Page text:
Too good to be true?

Many people heading into retirement look to home-based businesses to supplement their retirement income or to generate extra cash to invest before retiring. Some people start their own, while others look to larger organizations for income-generating opportunities.

If you’re considering investing in a home-based business led by a larger organization, here’s what you should consider.

Is this too good to be true?
It sounds like a simple enough rule, but hundreds of people still respond to scammers who offer quick cash or thousands of dollars for few hours of work. Consider each opportunity from a business perspective. Who is paying high wages for this level of work and why? If you can’t answer those questions, it’s probably not a legitimate business.

If the company offering a home-based business opportunity appears to be calling from a 1-900 number or requires you to send money in order to receive more information, don’t waste your time and money. It’s almost always a scam.

Pyramid scheme or MLM?
MLMs, or multi-level marketing businesses, are popular choices for home-based business Some are legitimate business opportunities. Unfortunately others are pyramid schemes, where only a few people make money.

MLMs generally work on a commission basis: you sell a product or service and in return you keep a portion of the sales. So does your immediate manager or the person who recruited you, and sometimes so does the person above them. This allows people to make money not only on the items or services that they sell, but on the items that people they have recruited sell as well.

As long as most of the money is made from selling the actual product or service, the business is probably legitimate. But if most of the money comes from a “signing up,” “opportunity,” “investment,” or large “training” fee, then it’s likely a pyramid scheme. Do your research into the company before you get involved. And be very skeptical of any company that requires an investment of thousands of dollars in inventory, or a fee for the opportunity.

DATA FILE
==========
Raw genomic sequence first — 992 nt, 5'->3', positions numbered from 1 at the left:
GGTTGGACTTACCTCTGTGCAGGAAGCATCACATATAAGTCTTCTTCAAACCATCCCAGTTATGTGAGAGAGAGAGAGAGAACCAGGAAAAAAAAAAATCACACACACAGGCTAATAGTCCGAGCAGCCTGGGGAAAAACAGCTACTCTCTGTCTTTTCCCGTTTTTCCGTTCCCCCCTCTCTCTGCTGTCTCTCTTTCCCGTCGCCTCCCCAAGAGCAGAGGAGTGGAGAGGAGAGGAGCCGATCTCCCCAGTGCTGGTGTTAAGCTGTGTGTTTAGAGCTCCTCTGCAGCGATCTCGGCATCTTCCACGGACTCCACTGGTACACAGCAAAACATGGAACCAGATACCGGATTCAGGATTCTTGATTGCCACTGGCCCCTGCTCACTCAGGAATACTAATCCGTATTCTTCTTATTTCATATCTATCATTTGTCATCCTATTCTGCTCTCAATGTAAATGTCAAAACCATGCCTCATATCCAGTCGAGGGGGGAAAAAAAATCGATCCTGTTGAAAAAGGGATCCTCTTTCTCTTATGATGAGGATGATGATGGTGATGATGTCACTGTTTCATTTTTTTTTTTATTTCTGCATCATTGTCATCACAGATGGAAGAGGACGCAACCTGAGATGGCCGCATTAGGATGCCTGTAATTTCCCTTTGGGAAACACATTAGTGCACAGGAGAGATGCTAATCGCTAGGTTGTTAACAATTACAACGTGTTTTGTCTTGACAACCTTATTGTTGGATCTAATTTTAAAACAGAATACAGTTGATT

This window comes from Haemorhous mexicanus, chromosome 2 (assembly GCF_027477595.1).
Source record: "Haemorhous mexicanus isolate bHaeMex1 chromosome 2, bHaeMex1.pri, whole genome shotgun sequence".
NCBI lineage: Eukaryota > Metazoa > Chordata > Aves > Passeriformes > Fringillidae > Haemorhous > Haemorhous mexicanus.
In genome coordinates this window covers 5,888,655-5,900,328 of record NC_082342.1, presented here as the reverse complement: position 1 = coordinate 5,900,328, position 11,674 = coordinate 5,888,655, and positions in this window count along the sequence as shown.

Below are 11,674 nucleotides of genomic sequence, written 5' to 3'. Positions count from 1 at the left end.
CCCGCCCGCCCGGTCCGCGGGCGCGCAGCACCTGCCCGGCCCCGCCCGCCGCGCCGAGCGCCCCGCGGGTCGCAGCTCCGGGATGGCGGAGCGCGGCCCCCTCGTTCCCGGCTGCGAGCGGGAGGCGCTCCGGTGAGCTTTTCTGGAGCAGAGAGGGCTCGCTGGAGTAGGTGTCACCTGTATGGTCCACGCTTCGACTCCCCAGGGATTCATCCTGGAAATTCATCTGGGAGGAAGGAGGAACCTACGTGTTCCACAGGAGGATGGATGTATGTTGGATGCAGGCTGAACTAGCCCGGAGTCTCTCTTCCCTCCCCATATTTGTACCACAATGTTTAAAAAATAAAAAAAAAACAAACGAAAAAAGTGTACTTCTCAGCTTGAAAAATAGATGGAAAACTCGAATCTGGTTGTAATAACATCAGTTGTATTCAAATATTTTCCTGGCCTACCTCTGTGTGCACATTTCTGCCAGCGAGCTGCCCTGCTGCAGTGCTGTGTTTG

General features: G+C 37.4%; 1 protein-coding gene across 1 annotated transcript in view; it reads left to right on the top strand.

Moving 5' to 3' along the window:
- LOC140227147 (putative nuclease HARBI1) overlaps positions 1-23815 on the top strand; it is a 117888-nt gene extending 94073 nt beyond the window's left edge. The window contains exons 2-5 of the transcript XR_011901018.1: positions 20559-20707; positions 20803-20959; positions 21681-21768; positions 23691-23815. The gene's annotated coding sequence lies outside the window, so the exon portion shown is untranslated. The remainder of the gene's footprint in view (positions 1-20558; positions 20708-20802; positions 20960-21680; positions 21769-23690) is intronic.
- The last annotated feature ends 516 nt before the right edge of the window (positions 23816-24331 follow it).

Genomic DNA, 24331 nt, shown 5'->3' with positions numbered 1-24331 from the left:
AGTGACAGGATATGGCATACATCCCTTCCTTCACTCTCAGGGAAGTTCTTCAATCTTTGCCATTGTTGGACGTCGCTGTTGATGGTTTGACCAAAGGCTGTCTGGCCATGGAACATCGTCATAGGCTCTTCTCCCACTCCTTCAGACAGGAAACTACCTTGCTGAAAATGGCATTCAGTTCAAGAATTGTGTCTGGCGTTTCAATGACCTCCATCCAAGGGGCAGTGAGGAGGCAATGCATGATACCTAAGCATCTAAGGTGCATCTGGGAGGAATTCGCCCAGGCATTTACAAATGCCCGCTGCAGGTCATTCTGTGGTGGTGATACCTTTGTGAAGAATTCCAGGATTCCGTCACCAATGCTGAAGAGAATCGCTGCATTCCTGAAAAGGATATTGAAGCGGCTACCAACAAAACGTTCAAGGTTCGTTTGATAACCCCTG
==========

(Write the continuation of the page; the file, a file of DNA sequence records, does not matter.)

Some resources around MLMs and to avoid pyramid schemes:
MLM Watch:
Pyramid Scheme Alert:
Competition Bureau of Canada:

Do you believe in the product or service?
The siren call of cash can lead people into all sorts of things. Don’t just look at how much money you can make – look at what you will be spending your time doing or selling. Although it’s possible to be successful at something you don’t enjoy, the chances are much lower than if you are investing your effort into something that you think is valuable.

Is training and support provided?
Although you don’t want to have to pay big bucks for it (as in a pyramid scheme), training and ongoing support is important in many, if not most, businesses. What start up training is provided for new members? How does the parent company communicate with its staff/franchise owners? How will you find out about promotions and new products or services?

Is there a market you can access?
Also consider the long-term viability of your business. Many people start a business, but once they’ve sold the product or service to their family and friends, they are at a loss. How does the company support you in marketing, and how will you acquire new customers? How many other people in your area are doing the same thing?

What are the start-up and ongoing fees?
Take the time to really crunch the numbers. Do you need to buy a sales kit every time a new line comes out? How expensive are the “tools of the trade?” and do you need to keep buying official supplies going forward? Will you need additional space in your home, or special equipment? How much will transportation cost? All of these costs are important.